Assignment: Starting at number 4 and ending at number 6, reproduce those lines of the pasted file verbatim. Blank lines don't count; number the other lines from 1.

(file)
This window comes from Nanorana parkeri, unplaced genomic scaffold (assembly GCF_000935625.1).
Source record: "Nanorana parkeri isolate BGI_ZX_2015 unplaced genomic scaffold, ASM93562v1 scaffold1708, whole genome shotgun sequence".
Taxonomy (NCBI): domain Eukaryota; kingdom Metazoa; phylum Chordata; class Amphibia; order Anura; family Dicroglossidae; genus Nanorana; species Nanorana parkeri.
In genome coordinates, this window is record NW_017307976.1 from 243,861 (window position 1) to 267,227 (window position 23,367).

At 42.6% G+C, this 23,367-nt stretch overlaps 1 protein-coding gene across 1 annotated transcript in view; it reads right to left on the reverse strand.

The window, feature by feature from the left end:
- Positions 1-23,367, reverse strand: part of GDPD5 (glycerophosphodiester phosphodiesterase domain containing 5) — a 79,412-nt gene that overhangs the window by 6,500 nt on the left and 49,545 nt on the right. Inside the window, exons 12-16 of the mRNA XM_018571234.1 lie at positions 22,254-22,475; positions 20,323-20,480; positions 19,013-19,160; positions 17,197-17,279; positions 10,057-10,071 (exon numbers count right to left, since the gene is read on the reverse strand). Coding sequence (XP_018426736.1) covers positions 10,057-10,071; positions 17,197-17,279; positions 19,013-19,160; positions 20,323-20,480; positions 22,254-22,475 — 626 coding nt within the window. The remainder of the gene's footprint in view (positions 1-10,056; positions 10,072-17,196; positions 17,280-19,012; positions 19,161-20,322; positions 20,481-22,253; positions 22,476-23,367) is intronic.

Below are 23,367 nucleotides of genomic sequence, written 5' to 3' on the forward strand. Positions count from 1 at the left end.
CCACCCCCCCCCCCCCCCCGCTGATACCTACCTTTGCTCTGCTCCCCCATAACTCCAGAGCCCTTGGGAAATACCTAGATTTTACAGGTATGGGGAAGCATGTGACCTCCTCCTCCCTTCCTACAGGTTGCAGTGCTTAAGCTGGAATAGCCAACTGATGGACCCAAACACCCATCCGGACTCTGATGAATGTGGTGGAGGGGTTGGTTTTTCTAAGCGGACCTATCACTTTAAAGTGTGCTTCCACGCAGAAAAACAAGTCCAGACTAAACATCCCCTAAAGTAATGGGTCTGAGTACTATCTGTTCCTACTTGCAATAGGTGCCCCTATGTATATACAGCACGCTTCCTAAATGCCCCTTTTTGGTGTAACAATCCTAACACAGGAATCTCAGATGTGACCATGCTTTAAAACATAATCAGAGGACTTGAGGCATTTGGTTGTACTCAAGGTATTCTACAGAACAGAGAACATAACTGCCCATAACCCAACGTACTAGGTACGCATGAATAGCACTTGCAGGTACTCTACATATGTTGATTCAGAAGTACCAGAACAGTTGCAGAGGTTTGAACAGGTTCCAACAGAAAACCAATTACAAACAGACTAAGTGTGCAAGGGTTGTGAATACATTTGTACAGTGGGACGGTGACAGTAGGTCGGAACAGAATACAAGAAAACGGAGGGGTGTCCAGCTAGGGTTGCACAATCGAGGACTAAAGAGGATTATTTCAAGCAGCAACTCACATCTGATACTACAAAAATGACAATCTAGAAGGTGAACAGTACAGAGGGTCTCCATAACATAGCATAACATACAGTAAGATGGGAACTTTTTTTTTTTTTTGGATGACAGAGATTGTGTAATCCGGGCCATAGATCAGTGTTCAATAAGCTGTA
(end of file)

In genome coordinates, this window is record NW_017307976.1 from 243,861 (window position 1) to 267,227 (window position 23,367).

At 42.6% G+C, this 23,367-nt stretch overlaps 1 protein-coding gene across 1 annotated transcript in view; it reads right to left on the reverse strand.

The window, feature by feature from the left end: